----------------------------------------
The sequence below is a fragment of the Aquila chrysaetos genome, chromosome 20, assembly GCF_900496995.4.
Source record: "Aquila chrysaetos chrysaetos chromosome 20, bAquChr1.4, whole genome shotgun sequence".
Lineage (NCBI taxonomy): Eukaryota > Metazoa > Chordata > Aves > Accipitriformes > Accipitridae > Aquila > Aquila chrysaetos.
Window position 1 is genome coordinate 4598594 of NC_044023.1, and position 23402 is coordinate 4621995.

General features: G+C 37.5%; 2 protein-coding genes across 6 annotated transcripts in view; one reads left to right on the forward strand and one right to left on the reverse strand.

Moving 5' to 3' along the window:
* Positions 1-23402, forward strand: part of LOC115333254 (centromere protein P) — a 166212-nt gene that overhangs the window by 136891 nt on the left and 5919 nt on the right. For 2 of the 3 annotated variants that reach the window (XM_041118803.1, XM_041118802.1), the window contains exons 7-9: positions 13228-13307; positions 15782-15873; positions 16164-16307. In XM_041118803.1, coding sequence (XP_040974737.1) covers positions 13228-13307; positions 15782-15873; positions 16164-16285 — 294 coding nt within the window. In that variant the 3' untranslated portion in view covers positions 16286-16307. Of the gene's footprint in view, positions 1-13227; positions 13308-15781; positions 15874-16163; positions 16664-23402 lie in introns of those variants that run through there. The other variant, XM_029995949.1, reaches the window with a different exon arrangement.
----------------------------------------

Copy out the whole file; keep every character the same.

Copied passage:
The sequence below is a fragment of the Aquila chrysaetos genome, chromosome 20, assembly GCF_900496995.4.
Source record: "Aquila chrysaetos chrysaetos chromosome 20, bAquChr1.4, whole genome shotgun sequence".
Lineage (NCBI taxonomy): Eukaryota > Metazoa > Chordata > Aves > Accipitriformes > Accipitridae > Aquila > Aquila chrysaetos.
Window position 1 is genome coordinate 4598594 of NC_044023.1, and position 23402 is coordinate 4621995.

General features: G+C 37.5%; 2 protein-coding genes across 6 annotated transcripts in view; one reads left to right on the forward strand and one right to left on the reverse strand.

Moving 5' to 3' along the window:
* Positions 1-23402, forward strand: part of LOC115333254 (centromere protein P) — a 166212-nt gene that overhangs the window by 136891 nt on the left and 5919 nt on the right. For 2 of the 3 annotated variants that reach the window (XM_041118803.1, XM_041118802.1), the window contains exons 7-9: positions 13228-13307; positions 15782-15873; positions 16164-16307. In XM_041118803.1, coding sequence (XP_040974737.1) covers positions 13228-13307; positions 15782-15873; positions 16164-16285 — 294 coding nt within the window. In that variant the 3' untranslated portion in view covers positions 16286-16307. Of the gene's footprint in view, positions 1-13227; positions 13308-15781; positions 15874-16163; positions 16664-23402 lie in introns of those variants that run through there. The other variant, XM_029995949.1, reaches the window with a different exon arrangement.